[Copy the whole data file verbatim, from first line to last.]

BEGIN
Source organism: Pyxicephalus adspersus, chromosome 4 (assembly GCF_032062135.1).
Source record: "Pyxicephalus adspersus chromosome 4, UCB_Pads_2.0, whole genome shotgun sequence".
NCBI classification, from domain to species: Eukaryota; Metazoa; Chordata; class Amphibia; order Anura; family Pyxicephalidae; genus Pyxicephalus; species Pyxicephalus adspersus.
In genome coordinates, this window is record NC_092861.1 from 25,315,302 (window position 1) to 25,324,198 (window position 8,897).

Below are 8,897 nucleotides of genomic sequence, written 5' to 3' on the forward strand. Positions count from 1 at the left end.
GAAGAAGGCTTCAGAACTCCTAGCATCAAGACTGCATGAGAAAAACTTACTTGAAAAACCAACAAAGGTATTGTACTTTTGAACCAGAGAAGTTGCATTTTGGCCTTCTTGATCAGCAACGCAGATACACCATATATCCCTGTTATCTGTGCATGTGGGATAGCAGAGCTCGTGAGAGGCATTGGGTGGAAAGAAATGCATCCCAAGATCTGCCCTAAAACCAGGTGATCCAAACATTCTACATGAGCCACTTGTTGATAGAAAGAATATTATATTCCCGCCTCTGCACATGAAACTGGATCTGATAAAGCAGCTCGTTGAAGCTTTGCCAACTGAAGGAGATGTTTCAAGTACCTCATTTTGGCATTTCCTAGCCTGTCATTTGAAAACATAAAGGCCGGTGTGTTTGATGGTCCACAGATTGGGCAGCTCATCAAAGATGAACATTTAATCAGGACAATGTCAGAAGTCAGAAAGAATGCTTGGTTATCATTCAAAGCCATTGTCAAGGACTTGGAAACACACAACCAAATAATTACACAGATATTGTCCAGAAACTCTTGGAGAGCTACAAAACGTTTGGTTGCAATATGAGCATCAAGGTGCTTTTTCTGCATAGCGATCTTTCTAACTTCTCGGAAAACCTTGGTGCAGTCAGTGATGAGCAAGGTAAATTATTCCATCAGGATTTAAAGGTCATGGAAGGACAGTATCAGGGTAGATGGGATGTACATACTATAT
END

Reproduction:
Source organism: Pyxicephalus adspersus, chromosome 4 (assembly GCF_032062135.1).
Source record: "Pyxicephalus adspersus chromosome 4, UCB_Pads_2.0, whole genome shotgun sequence".
NCBI classification, from domain to species: Eukaryota; Metazoa; Chordata; class Amphibia; order Anura; family Pyxicephalidae; genus Pyxicephalus; species Pyxicephalus adspersus.
In genome coordinates, this window is record NC_092861.1 from 25,315,302 (window position 1) to 25,324,198 (window position 8,897).

Below are 8,897 nucleotides of genomic sequence, written 5' to 3' on the forward strand. Positions count from 1 at the left end.
GAAGAAGGCTTCAGAACTCCTAGCATCAAGACTGCATGAGAAAAACTTACTTGAAAAACCAACAAAGGTATTGTACTTTTGAACCAGAGAAGTTGCATTTTGGCCTTCTTGATCAGCAACGCAGATACACCATATATCCCTGTTATCTGTGCATGTGGGATAGCAGAGCTCGTGAGAGGCATTGGGTGGAAAGAAATGCATCCCAAGATCTGCCCTAAAACCAGGTGATCCAAACATTCTACATGAGCCACTTGTTGATAGAAAGAATATTATATTCCCGCCTCTGCACATGAAACTGGATCTGATAAAGCAGCTCGTTGAAGCTTTGCCAACTGAAGGAGATGTTTCAAGTACCTCATTTTGGCATTTCCTAGCCTGTCATTTGAAAACATAAAGGCCGGTGTGTTTGATGGTCCACAGATTGGGCAGCTCATCAAAGATGAACATTTAATCAGGACAATGTCAGAAGTCAGAAAGAATGCTTGGTTATCATTCAAAGCCATTGTCAAGGACTTGGAAACACACAACCAAATAATTACACAGATATTGTCCAGAAACTCTTGGAGAGCTACAAAACGTTTGGTTGCAATATGAGCATCAAGGTGCTTTTTCTGCATAGCGATCTTTCTAACTTCTCGGAAAACCTTGGTGCAGTCAGTGATGAGCAAGGTAAATTATTCCATCAGGATTTAAAGGTCATGGAAGGACAGTATCAGGGTAGATGGGATGTACATACTATAT